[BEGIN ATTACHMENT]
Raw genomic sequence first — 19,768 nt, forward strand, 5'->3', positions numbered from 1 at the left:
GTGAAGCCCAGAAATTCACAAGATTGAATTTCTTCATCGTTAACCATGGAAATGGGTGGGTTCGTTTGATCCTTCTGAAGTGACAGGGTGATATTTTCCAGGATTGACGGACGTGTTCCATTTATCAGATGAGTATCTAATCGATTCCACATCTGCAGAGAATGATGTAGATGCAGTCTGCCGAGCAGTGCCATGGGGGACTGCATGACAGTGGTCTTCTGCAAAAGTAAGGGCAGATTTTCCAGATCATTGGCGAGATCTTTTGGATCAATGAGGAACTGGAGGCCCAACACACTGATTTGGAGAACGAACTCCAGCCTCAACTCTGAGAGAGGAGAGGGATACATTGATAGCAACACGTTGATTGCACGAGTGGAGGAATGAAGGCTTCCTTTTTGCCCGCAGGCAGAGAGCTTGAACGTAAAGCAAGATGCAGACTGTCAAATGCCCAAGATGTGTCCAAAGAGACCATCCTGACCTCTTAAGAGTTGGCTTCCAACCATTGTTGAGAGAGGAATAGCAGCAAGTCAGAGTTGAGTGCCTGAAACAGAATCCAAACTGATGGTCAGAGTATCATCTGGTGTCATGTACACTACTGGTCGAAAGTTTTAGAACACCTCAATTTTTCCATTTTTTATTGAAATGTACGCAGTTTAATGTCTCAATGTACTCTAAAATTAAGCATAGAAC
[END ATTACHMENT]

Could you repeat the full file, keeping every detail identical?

Raw genomic sequence first — 19,768 nt, forward strand, 5'->3', positions numbered from 1 at the left:
GTGAAGCCCAGAAATTCACAAGATTGAATTTCTTCATCGTTAACCATGGAAATGGGTGGGTTCGTTTGATCCTTCTGAAGTGACAGGGTGATATTTTCCAGGATTGACGGACGTGTTCCATTTATCAGATGAGTATCTAATCGATTCCACATCTGCAGAGAATGATGTAGATGCAGTCTGCCGAGCAGTGCCATGGGGGACTGCATGACAGTGGTCTTCTGCAAAAGTAAGGGCAGATTTTCCAGATCATTGGCGAGATCTTTTGGATCAATGAGGAACTGGAGGCCCAACACACTGATTTGGAGAACGAACTCCAGCCTCAACTCTGAGAGAGGAGAGGGATACATTGATAGCAACACGTTGATTGCACGAGTGGAGGAATGAAGGCTTCCTTTTTGCCCGCAGGCAGAGAGCTTGAACGTAAAGCAAGATGCAGACTGTCAAATGCCCAAGATGTGTCCAAAGAGACCATCCTGACCTCTTAAGAGTTGGCTTCCAACCATTGTTGAGAGAGGAATAGCAGCAAGTCAGAGTTGAGTGCCTGAAACAGAATCCAAACTGATGGTCAGAGTATCATCTGGTGTCATGTACACTACTGGTCGAAAGTTTTAGAACACCTCAATTTTTCCATTTTTTATTGAAATGTACGCAGTTTAATGTCTCAATGTACTCTAAAATTAAGCATAGAAC